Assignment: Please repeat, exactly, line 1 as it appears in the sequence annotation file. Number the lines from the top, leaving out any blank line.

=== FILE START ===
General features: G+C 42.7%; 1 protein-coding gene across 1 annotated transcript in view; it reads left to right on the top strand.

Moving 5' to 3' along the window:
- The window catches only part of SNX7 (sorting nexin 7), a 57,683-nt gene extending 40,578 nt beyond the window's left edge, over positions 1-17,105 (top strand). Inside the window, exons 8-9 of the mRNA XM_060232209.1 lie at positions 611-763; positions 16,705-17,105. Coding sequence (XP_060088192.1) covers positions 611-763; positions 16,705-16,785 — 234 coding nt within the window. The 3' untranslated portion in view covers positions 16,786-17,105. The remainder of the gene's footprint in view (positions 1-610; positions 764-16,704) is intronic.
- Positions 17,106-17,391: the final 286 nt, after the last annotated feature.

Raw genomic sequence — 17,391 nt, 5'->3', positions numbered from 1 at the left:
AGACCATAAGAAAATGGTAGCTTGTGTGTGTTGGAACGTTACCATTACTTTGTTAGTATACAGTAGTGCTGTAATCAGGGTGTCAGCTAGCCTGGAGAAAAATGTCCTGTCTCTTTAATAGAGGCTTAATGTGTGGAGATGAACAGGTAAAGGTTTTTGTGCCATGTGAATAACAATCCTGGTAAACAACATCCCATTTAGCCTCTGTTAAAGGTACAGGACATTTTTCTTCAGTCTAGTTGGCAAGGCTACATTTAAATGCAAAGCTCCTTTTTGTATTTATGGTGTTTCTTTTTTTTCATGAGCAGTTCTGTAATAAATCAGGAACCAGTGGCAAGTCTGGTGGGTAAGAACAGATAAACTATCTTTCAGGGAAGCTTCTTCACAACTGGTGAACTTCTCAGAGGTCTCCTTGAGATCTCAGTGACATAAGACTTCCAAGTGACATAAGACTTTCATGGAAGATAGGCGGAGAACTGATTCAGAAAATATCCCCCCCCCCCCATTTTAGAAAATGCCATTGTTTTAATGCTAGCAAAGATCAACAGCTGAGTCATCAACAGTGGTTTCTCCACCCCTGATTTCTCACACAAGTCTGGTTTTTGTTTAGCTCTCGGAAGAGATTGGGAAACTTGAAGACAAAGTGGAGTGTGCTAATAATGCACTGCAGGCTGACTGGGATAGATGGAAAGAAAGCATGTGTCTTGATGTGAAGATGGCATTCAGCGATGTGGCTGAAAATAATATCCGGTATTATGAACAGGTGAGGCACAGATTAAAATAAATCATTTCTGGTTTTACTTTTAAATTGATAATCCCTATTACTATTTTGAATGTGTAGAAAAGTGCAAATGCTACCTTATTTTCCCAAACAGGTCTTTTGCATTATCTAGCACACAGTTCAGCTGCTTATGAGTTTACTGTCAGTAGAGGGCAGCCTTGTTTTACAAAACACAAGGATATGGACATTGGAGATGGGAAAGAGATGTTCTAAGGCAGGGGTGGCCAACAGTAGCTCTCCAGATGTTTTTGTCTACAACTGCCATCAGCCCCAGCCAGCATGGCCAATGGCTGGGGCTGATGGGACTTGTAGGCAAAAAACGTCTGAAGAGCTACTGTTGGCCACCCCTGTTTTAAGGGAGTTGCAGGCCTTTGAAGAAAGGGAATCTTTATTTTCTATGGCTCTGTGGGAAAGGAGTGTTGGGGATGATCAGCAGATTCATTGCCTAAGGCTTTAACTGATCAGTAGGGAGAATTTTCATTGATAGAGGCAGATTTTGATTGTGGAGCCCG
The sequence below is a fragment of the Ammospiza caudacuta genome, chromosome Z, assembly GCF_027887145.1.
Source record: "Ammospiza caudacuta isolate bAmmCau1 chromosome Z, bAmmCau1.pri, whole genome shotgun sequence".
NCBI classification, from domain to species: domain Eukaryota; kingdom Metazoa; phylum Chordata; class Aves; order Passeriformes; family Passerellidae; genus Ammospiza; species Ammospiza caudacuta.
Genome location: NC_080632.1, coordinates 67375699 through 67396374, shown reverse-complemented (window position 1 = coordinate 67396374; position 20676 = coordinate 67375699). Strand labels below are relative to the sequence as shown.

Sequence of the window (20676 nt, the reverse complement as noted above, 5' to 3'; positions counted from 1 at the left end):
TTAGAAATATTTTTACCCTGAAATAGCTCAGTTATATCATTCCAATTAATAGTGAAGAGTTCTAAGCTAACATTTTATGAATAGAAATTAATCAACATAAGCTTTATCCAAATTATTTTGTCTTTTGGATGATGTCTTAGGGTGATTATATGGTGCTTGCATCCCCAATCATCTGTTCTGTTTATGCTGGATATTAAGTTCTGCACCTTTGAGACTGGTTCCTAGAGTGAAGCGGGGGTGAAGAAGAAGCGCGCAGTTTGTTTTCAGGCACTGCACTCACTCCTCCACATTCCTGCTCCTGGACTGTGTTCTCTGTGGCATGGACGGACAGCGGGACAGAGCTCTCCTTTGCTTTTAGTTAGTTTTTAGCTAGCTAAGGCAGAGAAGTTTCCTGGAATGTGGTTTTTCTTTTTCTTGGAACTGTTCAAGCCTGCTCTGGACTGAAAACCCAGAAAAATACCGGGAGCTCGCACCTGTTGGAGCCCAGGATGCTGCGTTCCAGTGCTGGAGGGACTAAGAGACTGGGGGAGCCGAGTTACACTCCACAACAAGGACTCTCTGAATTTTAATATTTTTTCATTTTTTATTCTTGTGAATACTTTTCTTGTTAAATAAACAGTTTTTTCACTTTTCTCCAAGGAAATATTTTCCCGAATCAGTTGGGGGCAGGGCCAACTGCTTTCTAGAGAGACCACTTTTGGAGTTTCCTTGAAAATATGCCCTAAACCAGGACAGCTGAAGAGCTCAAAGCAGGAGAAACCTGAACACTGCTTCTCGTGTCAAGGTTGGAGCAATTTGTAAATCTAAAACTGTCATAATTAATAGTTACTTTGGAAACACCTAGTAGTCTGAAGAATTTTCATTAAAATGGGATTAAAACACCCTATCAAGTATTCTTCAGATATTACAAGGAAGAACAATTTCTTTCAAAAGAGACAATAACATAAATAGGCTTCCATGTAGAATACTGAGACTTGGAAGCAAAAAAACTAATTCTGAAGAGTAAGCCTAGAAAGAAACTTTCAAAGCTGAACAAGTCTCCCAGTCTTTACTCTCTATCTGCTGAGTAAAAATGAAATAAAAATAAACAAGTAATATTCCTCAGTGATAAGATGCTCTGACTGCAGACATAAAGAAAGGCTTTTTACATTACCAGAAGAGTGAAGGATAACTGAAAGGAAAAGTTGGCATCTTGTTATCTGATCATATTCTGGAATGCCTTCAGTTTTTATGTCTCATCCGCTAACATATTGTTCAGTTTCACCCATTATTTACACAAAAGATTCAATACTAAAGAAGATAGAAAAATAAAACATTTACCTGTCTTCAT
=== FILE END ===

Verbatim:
General features: G+C 42.7%; 1 protein-coding gene across 1 annotated transcript in view; it reads left to right on the top strand.